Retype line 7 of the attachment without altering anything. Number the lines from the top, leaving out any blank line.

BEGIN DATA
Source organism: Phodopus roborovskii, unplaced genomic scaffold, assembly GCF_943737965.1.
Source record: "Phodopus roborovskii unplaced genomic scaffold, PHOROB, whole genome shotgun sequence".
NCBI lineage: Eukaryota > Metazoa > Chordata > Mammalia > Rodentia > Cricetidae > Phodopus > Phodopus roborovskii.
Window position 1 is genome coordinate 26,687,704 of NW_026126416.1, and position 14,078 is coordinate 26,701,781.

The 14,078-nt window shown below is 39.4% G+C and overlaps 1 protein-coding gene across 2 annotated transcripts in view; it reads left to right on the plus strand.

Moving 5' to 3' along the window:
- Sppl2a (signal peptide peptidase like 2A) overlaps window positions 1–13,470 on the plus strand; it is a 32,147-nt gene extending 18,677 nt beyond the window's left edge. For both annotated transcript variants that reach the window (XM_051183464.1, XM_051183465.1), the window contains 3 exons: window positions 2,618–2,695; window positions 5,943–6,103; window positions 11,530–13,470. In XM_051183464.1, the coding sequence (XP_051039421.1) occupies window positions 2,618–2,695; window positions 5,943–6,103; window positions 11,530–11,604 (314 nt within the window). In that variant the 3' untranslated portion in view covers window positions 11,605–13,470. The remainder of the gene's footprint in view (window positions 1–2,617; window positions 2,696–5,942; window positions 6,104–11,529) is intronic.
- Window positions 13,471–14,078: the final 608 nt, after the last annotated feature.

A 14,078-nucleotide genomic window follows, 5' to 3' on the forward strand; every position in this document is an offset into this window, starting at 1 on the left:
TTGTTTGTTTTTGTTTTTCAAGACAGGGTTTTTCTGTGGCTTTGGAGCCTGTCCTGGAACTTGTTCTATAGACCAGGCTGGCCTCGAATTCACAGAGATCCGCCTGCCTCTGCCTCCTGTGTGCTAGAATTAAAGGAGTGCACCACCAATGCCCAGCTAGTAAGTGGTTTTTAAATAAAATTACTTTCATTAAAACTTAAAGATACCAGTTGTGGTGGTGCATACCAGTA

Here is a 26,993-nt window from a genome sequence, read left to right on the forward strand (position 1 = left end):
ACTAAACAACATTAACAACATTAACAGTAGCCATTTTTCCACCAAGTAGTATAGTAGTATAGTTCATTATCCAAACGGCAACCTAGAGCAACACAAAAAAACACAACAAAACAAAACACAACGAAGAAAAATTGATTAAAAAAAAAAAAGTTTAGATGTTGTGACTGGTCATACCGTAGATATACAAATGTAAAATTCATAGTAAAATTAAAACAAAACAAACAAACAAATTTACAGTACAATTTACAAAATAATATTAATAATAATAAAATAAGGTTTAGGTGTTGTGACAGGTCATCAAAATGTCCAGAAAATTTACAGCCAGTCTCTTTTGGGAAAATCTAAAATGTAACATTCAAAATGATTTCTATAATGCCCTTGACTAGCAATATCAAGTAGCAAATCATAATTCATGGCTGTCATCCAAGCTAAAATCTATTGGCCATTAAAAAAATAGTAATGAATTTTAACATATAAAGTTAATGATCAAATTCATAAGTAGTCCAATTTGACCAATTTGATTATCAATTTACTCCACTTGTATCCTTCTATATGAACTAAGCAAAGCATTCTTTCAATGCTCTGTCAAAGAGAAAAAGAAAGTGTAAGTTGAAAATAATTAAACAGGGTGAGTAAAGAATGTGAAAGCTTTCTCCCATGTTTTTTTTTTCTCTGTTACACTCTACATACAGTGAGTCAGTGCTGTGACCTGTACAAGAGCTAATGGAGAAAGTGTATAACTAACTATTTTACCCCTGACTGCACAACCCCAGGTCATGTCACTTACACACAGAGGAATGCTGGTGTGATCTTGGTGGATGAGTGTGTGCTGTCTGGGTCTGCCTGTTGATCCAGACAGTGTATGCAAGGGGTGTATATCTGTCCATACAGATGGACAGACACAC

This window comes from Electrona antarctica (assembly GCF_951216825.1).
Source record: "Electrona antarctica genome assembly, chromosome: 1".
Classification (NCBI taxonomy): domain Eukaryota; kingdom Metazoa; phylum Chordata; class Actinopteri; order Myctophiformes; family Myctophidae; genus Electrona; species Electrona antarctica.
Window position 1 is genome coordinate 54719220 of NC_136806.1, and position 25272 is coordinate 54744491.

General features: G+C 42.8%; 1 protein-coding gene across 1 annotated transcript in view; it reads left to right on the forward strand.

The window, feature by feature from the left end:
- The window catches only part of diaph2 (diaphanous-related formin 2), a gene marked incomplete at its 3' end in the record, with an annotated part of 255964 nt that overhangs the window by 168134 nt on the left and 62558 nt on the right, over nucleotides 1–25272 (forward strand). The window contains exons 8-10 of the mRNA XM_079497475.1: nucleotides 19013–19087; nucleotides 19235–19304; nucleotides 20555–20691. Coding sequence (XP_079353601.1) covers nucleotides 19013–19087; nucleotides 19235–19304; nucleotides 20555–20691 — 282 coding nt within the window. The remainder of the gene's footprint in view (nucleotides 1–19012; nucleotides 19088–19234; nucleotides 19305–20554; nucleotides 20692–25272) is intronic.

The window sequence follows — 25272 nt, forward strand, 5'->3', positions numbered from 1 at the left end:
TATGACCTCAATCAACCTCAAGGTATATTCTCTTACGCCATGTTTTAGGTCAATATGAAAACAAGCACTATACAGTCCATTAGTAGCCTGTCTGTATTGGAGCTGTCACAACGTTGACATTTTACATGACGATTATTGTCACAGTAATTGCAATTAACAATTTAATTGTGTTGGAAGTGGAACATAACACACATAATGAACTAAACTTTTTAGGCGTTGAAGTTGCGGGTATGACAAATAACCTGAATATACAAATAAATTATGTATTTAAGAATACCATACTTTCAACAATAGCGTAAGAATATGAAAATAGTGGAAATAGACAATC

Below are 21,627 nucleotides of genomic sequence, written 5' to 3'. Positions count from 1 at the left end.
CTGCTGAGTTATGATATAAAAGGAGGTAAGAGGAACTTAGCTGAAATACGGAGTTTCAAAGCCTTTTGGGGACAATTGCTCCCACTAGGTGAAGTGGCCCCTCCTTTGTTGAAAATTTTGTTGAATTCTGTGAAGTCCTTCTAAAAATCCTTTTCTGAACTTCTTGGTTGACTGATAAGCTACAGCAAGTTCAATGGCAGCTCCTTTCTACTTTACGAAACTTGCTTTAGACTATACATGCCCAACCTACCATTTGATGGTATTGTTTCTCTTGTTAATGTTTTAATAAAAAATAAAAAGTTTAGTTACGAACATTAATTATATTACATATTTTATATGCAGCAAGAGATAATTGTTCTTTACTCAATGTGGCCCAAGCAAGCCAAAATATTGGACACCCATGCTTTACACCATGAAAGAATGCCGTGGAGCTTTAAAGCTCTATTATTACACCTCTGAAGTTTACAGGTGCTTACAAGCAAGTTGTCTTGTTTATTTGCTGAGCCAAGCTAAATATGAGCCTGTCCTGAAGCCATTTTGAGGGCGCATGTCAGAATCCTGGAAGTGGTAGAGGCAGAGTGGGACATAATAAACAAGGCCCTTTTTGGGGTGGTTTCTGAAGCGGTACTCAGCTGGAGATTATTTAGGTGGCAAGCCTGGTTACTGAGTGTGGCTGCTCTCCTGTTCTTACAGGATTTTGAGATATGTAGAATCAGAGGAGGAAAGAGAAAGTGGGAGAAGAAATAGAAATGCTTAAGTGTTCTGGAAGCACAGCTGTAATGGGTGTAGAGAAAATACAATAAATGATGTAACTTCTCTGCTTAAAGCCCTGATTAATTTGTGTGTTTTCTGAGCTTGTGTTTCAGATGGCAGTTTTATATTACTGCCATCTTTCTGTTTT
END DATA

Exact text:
- Sppl2a (signal peptide peptidase like 2A) overlaps window positions 1–13,470 on the plus strand; it is a 32,147-nt gene extending 18,677 nt beyond the window's left edge. For both annotated transcript variants that reach the window (XM_051183464.1, XM_051183465.1), the window contains 3 exons: window positions 2,618–2,695; window positions 5,943–6,103; window positions 11,530–13,470. In XM_051183464.1, the coding sequence (XP_051039421.1) occupies window positions 2,618–2,695; window positions 5,943–6,103; window positions 11,530–11,604 (314 nt within the window). In that variant the 3' untranslated portion in view covers window positions 11,605–13,470. The remainder of the gene's footprint in view (window positions 1–2,617; window positions 2,696–5,942; window positions 6,104–11,529) is intronic.